Put on your diamond-encrusted sweater, grab your solid gold iPad, and check this out:
"The U.S. capital has swapped top spots with Silicon Valley, according to recent Census Bureau figures, with the typical household in the Washington metro area earning $84,523 last year," Bloomberg reports. "The national median income for 2010 was $50,046."
That's right, it turns out we're all rich!
Bloomberg is associating a lot of the regional wealth with all the federal employees, government contractors, lawyers and lobbyists milling around here.
"Total compensation for federal workers, including health care and other benefits, last year averaged $126,369, compared with $122,697 in 2009," Bloomberg reports.
But remember, that's including healthcare, which is not actually counted as one's take-home salary. So your mileage, and your five-car garages, may vary -- especially because the poverty rate in the District is 19.9 percent, Poverty & Policy reported.
The area's apparent largess actually illustrates a widening gap between the haves and the have-nots, whether those have-nots are actually right here in D.C. or not.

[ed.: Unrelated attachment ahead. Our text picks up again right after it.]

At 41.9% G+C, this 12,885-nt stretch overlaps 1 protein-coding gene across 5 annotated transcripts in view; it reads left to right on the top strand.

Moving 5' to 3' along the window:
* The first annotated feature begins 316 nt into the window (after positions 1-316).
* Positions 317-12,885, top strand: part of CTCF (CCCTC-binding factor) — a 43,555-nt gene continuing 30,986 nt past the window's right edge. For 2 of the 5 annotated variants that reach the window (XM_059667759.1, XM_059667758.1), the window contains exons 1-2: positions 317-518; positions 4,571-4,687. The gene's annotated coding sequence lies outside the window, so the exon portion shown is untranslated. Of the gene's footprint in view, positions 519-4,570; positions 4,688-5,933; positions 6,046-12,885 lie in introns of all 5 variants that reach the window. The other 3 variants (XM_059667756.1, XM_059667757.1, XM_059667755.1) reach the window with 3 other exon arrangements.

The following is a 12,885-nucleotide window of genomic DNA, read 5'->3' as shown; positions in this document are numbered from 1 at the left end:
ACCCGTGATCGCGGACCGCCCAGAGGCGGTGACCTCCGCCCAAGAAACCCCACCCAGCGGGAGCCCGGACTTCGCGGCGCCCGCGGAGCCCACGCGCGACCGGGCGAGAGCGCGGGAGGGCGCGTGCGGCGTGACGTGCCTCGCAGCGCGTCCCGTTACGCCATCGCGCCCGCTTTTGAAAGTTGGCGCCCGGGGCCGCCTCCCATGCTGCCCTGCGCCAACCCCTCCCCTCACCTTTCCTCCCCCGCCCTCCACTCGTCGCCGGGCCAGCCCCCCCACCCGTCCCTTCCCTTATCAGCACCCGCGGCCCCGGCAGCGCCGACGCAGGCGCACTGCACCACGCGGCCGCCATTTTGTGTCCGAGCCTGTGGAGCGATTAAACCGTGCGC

"There’s a gap that's isolating Washington from the reality of the rest of the country," Kevin Zeese, director of Balitmore-based advocacy group Prosperity Agenda, told Bloomberg. "They just get more and more out of touch."
On the flip side, government salaries have helped the region cope with the financial slump better than many other areas.
Not only are many people here making more money, but they also tend to have jobs in general -- any jobs. In August, the Metro area's unemployment rate was 6.1 percent, Bloomberg reports. It was 3 percent higher nationwide.
So, folks, we hope you have a great time on that cruise to Tahiti, and don't forget to tip your butlers on the way out.